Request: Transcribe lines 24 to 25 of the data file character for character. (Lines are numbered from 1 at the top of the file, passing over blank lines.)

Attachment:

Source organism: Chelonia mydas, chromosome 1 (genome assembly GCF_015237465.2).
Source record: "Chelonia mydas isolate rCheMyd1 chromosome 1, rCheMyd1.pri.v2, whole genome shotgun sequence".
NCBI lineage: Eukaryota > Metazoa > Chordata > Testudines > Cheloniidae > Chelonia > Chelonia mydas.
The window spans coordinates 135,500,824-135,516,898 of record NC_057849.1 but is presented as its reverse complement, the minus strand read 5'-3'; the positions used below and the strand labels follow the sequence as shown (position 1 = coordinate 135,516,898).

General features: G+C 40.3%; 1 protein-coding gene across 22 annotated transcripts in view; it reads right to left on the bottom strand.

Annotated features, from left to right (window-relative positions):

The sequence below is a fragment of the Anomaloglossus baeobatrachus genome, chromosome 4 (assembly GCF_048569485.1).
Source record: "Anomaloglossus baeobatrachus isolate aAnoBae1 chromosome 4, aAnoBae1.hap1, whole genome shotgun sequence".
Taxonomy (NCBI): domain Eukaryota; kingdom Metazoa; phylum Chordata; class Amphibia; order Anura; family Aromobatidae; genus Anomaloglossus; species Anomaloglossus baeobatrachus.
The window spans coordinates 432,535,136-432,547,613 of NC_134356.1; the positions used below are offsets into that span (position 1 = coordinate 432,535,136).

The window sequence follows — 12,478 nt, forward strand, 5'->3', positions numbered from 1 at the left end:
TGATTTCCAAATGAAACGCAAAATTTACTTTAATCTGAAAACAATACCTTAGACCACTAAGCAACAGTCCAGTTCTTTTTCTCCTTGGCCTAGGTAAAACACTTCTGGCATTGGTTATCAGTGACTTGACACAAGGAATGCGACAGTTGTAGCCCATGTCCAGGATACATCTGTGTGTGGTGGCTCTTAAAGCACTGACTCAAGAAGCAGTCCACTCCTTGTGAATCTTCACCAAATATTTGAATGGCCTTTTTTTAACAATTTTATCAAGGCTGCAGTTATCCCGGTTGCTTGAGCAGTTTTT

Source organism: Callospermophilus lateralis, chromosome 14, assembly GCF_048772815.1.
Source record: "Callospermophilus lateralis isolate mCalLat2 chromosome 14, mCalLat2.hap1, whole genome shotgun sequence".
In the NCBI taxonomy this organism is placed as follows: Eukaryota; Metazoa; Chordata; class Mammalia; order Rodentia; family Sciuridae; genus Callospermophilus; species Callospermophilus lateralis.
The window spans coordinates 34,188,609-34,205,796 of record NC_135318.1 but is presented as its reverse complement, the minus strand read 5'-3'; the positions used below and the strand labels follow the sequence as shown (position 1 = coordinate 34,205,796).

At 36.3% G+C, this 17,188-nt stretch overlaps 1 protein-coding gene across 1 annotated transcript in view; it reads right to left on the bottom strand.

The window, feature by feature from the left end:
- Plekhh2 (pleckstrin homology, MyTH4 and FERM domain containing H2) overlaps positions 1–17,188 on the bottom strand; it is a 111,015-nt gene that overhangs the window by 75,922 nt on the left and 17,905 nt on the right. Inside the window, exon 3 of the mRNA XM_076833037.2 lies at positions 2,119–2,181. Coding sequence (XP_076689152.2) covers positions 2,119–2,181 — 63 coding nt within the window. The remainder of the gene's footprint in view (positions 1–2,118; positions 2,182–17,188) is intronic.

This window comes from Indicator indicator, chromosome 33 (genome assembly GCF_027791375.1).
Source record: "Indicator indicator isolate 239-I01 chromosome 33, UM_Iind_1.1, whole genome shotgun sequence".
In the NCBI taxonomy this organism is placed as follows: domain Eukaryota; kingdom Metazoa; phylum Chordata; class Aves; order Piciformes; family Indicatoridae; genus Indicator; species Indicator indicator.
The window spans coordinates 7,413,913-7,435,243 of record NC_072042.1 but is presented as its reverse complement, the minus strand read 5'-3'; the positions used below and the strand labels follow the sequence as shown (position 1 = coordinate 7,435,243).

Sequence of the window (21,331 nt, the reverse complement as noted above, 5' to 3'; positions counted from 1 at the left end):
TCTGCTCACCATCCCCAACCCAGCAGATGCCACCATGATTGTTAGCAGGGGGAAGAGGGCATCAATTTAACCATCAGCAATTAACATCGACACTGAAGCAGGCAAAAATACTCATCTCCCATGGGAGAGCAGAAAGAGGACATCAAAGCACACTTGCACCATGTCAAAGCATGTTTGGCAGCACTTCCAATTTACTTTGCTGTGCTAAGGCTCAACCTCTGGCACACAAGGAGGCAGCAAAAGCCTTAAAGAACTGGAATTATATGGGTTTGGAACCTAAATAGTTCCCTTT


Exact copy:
Sequence of the window (21,331 nt, the reverse complement as noted above, 5' to 3'; positions counted from 1 at the left end):
TCTGCTCACCATCCCCAACCCAGCAGATGCCACCATGATTGTTAGCAGGGGGAAGAGGGCATCAATTTAACCATCAGCAATTAACATCGACACTGAAGCAGGCAAAAATACTCATCTCCCATGGGAGAGCAGAAAGAGGACATCAAAGCACACTTGCACCATGTCAAAGCATGTTTGGCAGCACTTCCAATTTACTTTGCTGTGCTAAGGCTCAACCTCTGGCACACAAGGAGGCAGCAAAAGCCTTAAAGAACTGGAATTATATGGGTTTGGAACCTAAATAGTTCCCTTT